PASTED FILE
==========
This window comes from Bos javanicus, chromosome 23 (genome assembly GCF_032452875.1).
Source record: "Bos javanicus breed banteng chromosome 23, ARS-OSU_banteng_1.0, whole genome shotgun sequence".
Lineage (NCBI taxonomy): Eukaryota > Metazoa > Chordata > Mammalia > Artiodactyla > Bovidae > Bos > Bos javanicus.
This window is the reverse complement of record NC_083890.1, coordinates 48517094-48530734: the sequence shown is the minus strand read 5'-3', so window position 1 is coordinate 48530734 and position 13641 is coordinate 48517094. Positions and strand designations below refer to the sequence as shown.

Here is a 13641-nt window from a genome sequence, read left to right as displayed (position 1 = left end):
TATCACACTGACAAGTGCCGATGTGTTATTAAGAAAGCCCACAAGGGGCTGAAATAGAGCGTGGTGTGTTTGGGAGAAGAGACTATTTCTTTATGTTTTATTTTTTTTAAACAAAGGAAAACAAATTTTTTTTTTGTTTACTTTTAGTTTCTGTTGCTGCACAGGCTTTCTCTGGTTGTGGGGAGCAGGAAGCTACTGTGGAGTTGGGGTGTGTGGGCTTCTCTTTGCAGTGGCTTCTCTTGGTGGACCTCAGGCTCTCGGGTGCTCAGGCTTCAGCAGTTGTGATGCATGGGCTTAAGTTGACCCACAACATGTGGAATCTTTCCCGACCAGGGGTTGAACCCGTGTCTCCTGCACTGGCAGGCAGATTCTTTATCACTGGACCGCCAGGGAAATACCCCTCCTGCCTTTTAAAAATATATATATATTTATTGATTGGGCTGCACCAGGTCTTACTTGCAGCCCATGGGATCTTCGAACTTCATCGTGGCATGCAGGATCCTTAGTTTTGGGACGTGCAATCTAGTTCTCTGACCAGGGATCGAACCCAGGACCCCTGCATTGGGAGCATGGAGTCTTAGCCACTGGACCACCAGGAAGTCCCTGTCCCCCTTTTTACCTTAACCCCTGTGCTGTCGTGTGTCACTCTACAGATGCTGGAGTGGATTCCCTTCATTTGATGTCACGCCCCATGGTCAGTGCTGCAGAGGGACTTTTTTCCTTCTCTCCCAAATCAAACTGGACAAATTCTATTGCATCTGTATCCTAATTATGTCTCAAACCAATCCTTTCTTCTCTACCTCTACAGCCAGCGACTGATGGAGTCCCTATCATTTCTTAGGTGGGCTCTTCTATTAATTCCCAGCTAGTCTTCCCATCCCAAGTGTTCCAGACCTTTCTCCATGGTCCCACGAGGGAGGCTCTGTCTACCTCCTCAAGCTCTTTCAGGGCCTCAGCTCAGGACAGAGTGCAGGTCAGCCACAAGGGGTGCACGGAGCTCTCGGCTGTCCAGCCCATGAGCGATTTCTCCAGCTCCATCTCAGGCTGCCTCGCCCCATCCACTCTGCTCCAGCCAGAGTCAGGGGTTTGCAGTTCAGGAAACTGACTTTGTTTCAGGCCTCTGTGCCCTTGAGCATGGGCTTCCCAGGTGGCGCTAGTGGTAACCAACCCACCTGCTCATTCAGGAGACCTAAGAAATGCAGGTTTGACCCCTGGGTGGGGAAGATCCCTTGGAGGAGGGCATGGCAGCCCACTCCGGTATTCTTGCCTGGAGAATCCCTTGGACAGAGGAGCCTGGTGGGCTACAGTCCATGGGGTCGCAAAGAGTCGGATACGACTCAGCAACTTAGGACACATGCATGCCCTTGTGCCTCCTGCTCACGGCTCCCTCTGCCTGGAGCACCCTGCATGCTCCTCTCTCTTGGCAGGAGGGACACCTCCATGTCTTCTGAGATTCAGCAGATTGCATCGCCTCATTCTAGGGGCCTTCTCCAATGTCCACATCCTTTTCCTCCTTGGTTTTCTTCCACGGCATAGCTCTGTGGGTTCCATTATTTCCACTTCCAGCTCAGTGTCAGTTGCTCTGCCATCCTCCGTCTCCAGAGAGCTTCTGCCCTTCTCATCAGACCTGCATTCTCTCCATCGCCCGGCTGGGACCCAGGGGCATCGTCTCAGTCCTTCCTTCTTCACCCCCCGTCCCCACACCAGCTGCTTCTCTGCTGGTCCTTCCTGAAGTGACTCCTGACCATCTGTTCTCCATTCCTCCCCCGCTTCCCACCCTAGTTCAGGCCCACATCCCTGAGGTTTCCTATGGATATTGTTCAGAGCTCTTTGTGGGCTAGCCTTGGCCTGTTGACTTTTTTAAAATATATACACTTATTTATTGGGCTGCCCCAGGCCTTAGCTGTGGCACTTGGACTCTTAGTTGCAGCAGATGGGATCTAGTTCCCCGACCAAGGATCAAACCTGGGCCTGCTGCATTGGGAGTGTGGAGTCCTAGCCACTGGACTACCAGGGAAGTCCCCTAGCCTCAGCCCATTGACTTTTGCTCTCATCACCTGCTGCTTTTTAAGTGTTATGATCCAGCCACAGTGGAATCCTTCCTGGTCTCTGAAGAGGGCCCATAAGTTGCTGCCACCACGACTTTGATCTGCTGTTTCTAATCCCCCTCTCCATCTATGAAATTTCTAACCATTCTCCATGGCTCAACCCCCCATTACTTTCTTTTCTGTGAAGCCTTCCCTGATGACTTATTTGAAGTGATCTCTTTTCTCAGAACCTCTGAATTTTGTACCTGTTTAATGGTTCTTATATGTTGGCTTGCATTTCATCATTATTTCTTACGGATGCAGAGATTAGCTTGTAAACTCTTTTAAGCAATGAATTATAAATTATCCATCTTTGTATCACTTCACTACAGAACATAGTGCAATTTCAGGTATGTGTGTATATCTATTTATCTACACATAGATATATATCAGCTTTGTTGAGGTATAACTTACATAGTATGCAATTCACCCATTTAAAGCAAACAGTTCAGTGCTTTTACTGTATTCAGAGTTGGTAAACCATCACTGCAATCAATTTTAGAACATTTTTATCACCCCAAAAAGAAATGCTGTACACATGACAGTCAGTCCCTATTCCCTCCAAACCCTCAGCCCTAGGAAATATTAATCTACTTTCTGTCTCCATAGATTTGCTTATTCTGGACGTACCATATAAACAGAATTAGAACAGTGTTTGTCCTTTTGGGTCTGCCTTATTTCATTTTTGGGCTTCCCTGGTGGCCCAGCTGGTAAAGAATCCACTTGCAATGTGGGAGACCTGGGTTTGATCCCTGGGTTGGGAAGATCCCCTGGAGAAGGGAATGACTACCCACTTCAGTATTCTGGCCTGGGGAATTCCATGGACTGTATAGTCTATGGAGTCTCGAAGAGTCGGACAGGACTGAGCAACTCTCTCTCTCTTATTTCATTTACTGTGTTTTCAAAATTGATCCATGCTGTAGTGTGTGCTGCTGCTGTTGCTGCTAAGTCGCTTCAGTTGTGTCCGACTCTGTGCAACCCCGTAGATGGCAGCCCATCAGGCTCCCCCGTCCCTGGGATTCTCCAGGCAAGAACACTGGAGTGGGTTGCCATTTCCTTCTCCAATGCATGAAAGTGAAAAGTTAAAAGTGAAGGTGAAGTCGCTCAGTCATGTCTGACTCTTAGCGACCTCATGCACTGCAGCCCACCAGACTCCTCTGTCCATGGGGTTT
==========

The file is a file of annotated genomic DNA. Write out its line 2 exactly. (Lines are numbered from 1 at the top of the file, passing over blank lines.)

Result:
Source record: "Bos javanicus breed banteng chromosome 23, ARS-OSU_banteng_1.0, whole genome shotgun sequence".